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Edit!!!
(You might be at the right track. I'm running into problems with my 200V 85mA transformer, running @ european 230V.)

I made a mistake. The tail resistor was 68k instead of 6,8k, which screwed everything but the amp worked. I'll give my voltages with an Antek 200v equivalent, we use in Europe.

Specs: I run it at the 240 tap, grid voltage is around 234V
  • Pri: 0-120-230-240 V (black-yellow-purple-red)
  • Sec 1: 200 V @ 0,085 A (red)
  • Sec 2: 6,3 V @ 2 A (green)
Out of the diodes: 284V
Plate EF80: 283
B+3 230V before the 10K dropping resistor it's 281
169 at V1B NB I used a 82K and a 56 load resistor and I made 4 inputs, so I deviated from Rob's design. I've ordered some 68 and 47K resisters to try as V1 load resistors. V1 is still a bit of a struggle to get right.

The voltage drops too much in the circuit. V1 was at 90V. I can get it up to 110 but that's about it. The 85mA is not enough? Does the circuit draw more current?

I've got another EF80 amp with the same amount of tubes but it uses a normal PT @
Primary: 230 V AC
Sec 1 : 230 V, 0,12A
sec 3: 6,3 V 4 A
It has more than enough power. I had to drop the voltage for the EF80's to 286 with a 2k dropping resistor. It didn't effect the voltages at the pre amp tubes too much. It was originally an amp with EL84's instead of EF80's.
 
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Paul-T

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Hmmm. This is slightly worrying as I was planning on building a JTM45 micro using this transformer. But in any case, it's great that more people are building these and sharing their experience - thank you, @Len058 .
 

Len058

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Hmmm. This is slightly worrying as I was planning on building a JTM45 micro using this transformer. But in any case, it's great that more people are building these and sharing their experience - thank you, @Len058 .
I'm going to measure all resistors and voltages to make sure I didn't make a huge mistake somewhere. So stay tuned.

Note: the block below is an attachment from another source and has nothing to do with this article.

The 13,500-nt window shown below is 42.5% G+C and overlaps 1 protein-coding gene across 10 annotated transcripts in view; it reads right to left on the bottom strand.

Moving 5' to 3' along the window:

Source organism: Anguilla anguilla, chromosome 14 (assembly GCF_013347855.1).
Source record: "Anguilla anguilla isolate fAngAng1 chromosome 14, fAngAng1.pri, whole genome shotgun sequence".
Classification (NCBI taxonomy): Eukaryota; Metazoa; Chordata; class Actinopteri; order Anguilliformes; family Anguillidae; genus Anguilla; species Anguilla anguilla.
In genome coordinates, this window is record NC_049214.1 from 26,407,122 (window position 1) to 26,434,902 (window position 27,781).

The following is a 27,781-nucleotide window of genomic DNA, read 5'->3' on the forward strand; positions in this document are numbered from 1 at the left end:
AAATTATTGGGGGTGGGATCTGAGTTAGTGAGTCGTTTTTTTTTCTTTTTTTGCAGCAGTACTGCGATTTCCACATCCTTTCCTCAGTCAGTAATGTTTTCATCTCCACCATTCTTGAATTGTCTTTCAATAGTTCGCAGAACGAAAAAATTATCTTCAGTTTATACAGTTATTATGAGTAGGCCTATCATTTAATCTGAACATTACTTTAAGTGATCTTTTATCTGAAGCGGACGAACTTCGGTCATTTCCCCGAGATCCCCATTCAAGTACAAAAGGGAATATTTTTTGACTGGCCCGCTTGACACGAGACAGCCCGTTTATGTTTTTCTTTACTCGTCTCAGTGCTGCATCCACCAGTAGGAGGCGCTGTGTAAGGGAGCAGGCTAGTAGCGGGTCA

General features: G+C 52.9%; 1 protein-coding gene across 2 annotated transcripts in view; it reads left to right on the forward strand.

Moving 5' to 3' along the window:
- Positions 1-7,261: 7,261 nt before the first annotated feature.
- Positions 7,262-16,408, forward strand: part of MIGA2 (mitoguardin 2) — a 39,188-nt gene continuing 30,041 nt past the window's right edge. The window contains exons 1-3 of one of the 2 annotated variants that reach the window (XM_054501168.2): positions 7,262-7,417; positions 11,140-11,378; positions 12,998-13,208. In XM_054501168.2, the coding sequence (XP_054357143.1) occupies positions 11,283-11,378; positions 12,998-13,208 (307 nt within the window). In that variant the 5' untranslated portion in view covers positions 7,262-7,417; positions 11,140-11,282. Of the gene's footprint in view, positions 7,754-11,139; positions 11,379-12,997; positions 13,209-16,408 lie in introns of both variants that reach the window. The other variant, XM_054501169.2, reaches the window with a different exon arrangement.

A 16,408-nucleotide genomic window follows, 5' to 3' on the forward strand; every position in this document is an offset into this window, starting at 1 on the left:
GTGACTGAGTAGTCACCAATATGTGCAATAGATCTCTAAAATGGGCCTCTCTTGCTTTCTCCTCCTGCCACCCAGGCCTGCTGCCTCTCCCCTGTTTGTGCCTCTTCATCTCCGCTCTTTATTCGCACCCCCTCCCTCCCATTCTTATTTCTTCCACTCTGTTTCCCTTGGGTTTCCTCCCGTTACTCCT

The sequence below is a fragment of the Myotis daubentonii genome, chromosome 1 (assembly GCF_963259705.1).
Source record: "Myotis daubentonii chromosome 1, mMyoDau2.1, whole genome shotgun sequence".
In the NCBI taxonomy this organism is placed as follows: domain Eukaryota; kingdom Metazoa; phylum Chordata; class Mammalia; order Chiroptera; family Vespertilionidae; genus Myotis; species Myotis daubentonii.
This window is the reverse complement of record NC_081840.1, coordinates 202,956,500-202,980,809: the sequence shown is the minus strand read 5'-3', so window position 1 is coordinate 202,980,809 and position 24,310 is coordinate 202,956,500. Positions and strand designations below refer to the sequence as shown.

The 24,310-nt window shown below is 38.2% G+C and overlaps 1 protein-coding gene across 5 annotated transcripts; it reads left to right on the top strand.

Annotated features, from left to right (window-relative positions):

2L man

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You should measure PT output AC voltage and all DC B+ voltages and tube anode and cathode voltages and it is possible to find out where the voltage is lost.
 

King Fan

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Tiny house? Good one. Heh, better to have that second room and never use it than to find you need it when your housemate is binge-watching HGTV. Besides, if I read right, some folks have had trouble getting B+ in the high 200s with 190-200V HTs. And I’ve had good luck with a little sag resistor….
 

Hyakuya

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I use this little beauty in a Champ micro and a Baseman micro.


Both of them run into a hybrid bridge so that I can use EZ81 rectifiers. In the Champ I use a dropping resistor to get the B+ right and for the Baseman I put together a variable voltage control so I can adjust the B+.
 

Len058

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You should measure PT output AC voltage and all DC B+ voltages and tube anode and cathode voltages and it is possible to find out where the voltage is lost.
Thanks found a problem at the cathode of V1. Everything seems to be fine now.
 

2L man

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Hmmm. This is slightly worrying as I was planning on building a JTM45 micro using this transformer. But in any case, it's great that more people are building these and sharing their experience - thank you, @Len058 .
Math there is: When 200VAC is full wave rectified and filtered is turns to 280VDC and its 50mAAC current rating drop to about 35mADC. This is because filter capacitors get charged using rectified sine wave peaks filling the enpty space there come between rectified sine wave peaks. Filtered DC RMS increase 1,41 higher!

Square of 2 (~1.41) is often used as a multiplier or divider when sine wave calculations are done :)